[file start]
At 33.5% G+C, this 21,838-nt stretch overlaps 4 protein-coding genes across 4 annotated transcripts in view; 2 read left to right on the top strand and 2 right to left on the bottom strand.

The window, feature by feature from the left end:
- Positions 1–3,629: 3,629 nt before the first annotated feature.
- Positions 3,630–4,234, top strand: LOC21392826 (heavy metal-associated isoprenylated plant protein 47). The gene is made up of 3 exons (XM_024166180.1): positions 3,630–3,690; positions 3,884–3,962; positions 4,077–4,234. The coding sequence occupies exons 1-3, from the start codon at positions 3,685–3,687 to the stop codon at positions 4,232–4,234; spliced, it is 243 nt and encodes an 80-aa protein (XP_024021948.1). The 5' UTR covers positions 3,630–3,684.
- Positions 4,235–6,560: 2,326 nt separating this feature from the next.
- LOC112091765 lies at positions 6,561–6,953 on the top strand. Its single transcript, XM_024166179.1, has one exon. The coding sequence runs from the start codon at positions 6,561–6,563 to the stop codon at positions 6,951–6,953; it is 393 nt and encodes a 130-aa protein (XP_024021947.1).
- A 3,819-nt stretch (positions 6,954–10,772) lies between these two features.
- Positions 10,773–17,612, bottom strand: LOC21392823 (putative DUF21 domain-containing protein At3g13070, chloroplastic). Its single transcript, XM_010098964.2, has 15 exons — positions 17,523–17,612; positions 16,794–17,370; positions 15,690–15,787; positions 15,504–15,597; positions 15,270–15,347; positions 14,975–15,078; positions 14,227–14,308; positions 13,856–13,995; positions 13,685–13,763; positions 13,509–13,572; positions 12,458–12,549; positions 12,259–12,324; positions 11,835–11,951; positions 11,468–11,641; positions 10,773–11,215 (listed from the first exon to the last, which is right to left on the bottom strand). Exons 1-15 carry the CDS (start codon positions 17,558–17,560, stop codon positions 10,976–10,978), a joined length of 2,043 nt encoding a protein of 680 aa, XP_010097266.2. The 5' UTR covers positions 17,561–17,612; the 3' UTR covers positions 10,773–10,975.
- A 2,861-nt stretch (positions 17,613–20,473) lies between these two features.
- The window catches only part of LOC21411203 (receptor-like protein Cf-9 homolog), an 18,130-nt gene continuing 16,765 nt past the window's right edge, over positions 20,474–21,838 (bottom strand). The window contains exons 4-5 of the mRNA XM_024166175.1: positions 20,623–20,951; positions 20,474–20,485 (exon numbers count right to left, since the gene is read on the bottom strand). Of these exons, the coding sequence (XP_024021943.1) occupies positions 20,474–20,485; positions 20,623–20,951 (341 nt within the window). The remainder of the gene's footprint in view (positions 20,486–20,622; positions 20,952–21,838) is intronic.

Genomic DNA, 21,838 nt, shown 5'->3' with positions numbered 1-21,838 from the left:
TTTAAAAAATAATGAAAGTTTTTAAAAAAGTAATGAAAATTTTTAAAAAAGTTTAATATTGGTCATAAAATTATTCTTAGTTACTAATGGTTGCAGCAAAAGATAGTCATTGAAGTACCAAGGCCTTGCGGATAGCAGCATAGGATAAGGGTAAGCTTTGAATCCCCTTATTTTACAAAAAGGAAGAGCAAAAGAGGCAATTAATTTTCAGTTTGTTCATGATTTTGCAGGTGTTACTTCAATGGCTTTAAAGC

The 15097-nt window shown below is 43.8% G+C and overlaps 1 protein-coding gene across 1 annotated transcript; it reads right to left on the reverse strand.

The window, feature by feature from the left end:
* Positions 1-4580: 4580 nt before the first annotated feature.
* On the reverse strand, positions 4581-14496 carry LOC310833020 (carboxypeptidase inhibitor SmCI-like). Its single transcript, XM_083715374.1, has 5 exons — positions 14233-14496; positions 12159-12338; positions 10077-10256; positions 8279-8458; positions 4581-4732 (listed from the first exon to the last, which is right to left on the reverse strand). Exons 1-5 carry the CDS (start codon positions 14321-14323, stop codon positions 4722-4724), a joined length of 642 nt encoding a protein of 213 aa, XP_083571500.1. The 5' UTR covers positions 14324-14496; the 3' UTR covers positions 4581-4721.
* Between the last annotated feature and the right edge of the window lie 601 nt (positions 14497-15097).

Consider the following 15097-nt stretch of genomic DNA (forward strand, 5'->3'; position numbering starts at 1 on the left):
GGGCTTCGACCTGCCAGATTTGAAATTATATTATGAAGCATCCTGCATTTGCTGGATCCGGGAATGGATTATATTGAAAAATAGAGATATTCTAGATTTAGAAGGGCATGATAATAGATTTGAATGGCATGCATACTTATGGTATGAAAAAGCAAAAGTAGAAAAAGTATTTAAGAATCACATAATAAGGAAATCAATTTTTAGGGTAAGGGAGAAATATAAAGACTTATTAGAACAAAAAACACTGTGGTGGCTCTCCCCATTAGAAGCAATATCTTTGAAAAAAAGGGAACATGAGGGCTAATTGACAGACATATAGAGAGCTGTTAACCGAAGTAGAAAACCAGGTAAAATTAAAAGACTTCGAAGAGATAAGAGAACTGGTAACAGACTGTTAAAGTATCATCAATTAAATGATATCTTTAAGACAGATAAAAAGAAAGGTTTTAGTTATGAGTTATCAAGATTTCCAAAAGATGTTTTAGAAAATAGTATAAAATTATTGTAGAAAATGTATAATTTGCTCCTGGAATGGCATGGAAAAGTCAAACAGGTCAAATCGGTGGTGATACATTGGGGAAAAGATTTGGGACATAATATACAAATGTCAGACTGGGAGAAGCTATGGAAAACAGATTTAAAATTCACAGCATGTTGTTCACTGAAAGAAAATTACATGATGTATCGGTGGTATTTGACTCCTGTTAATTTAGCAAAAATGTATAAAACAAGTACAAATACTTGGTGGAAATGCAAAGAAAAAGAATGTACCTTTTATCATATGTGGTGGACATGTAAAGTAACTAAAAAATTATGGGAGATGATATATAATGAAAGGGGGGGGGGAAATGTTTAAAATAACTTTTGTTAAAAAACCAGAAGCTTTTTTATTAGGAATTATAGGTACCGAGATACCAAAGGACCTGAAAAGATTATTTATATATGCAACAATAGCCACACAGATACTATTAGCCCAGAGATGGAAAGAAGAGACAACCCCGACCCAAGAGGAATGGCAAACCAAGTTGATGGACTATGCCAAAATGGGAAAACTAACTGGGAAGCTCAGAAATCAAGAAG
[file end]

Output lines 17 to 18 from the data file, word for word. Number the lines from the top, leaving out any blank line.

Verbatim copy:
* Between the last annotated feature and the right edge of the window lie 601 nt (positions 14497-15097).

Consider the following 15097-nt stretch of genomic DNA (forward strand, 5'->3'; position numbering starts at 1 on the left):